The Man Who Shot Liberty Valance
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6 items from 2016


John Ostrander: American Pop Idol

3 July 2016 5:00 AM, PDT | Comicmix.com | See recent Comicmix news »

It’s getting to be the Fourth of July and so it’s apropos to think about this country, what it is, what defines it, what makes it America. Those are somewhat large topics for an essay of 500-700 words (which is where I usually clock in) so we’ll just confine ourselves to one small area.

We deal with pop culture here at ComicMix so let’s think of pop culture icons, those things that we use as symbols of this country. We’re going to focus on one – American movie star/icon John Wayne. Marion Robert Morrison (Wayne’s borth name) made gobs of movies, usually westerns, war movies and detective films. He was a star in the old fashioned Golden Age of Hollywood sense of the word. No one was bigger.

Everybody and his/her brother does an impression of Wayne. My brother does one and I have different versions. »

- John Ostrander

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Reputation Is Everything In This Examination Of Quentin Tarantino’s ‘Inglourious Basterds’ [Watch]

17 June 2016 2:00 PM, PDT | The Playlist | See recent The Playlist news »

“When the legend becomes fact, print the legend.” So ends John Ford’s “The Man Who Shot Liberty Valance,” the last masterpiece of Ford’s in a career full of them. Quentin Tarantino, no slouch in his unadorned love for the western genre and Ford, took that saying to heart when he made 2009’s “Inglourious Basterds,” which […]

The post Reputation Is Everything In This Examination Of Quentin Tarantino’s ‘Inglourious Basterds’ [Watch] appeared first on The Playlist. »

- Jordan Ruimy

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Review: Ti West’s ‘In A Valley Of Violence’ Is A Western ‘John Wick,’ But Mostly Shoots Blanks

14 June 2016 11:12 AM, PDT | Indiewire | See recent Indiewire news »

There are many things that the movies can teach us, but — at least in recent years — none have been punctuated with a bullet quite like the lesson that you should never get between a man and his dog. It didn’t work out too well for the naïve gangsters who killed Keanu Reeves’ beagle in “John Wick,” and it doesn’t work out too well for the misfit hooligans who try to do the same to Ethan Hawke’s loyal collie in Ti West’s “In a Valley of Violence.”

There’s no quicker, cleaner, or cuter way of getting an audience to root for a hero than by threatening to separate him from his pup. The imperiled dog is the plot device you bust out when you want to cut through the gristle and get to the good stuff — the imperiled dog is the perfect mechanism for characters who aren’t designed to grow so much as they are to explode.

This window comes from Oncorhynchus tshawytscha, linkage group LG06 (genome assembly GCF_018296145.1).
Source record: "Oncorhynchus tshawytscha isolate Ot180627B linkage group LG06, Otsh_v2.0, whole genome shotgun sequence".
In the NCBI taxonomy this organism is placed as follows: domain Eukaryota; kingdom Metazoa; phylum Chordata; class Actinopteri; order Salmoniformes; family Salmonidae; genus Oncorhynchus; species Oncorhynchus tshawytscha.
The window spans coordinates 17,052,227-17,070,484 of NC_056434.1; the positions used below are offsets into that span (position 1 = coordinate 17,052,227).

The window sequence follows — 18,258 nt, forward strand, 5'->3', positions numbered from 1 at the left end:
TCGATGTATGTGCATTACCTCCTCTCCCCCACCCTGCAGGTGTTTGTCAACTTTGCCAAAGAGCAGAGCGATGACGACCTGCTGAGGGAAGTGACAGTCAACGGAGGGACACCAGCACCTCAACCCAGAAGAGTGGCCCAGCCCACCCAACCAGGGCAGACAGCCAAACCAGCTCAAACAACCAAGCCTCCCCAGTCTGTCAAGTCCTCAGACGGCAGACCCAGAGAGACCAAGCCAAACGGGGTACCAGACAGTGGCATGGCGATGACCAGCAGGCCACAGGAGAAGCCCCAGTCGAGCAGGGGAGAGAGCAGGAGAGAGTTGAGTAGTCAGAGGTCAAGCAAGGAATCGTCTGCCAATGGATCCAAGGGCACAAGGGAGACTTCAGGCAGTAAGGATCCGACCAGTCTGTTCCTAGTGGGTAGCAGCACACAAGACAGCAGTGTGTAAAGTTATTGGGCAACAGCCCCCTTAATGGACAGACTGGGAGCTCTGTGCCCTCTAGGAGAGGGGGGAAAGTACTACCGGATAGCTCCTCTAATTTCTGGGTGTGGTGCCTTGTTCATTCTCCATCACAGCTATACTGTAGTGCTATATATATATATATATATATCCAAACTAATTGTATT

In other words, the first oater from slow-burn horror maestro Ti West (“The Innkeepers”) isn’t exactly “The Searchers.” If anything, this bare-bones throwback is such a straight shooter that it makes the hyper-linear “High Noon” feel like “The Man Who Shot Liberty Valance.” For much of this handsomely-lensed but palpably unambitious film, it feels as though West was so happy to be playing with classic Western tropes that he never bothered adding anything to them. Audiences who are just looking for a bone to chew on might have fun gnawing at this, but others will wonder where all the meat has gone.

Paul (Hawke, whose long shadow and beatnik casualness reveal him to be a natural gunslinger) is a mysterious drifter who’s cutting a path to Mexico and shooting anyone that gets between him and the border. Details from his unremarkable past trickle out over time, but it’s clear from the start that he isn’t interested in looking over his shoulder at the country he’s leaving behind, or reflect on whatever part he may have played in its Civil War. Paul’s only companion: A bright, battle-tested collie named Abbie (Jumpy the dog, in one of the year’s great breakout performances). The Sundance Kid to her master’s Butch Cassidy, Abbie is Paul’s only friend, and he’s been traveling with her for so long that he’s grown a bit alienated from other people (“I’m so used to talking to you that I barely know what to say when somebody speaks back,” he mutters after one of expository monologues).

Of course, any Western hero is only as good as the dusty town he blows through. That’s bad news for Paul, whose trail South cuts through Denton, Texas, a no-horse shit-hole that looks like the abandoned set of a bigger movie that ran out of money. Most of the population has headed for the hills — that’s what you get for settling in a place known as the “Valley of Violence” — but the men who remain are itching for a fight, and the handful of women left to keep them company are itching for new men. If the local marshal (John Travolta in a goofy, extended cameo) has decided to stick around, it’s only because his jackass son Gilly (James Ransone, the pimp from “Tangerine”) needs to be policed at all times. Paul isn’t in the saloon for five minutes before he feels compelled to punch Gilly in the face, and Gilly — a cowardly sadist who proves his manhood by serving as the grim reaper of his ghost town — leads a posse after the drifter and his dog. Unstoppable force, meet immovable object.

Read More: Ti West Explains Why Really Great Movies Can’t Have Great Trailers

Less purposeful than last year’s “Bone Tomahawk,” less mannered than “The Hateful Eight,” and less gruesome than either (a bit of a let-down when considering West’s credentials), “In a Valley of Violence” is a tepid pastiche that’s a touch too comfortable with its own lack of vision. Fortunately, West comes at this material from a place of love, and his film’s most familiar moments reflect the greatest of what the genre has to offer. Expertly choreographed, and kissed with our strange nostalgia for a lawless fantasy world, the inevitable climactic shootout suggests that West has watched enough Ford and Peckinpah to know that all the best showdowns feel like bad theater.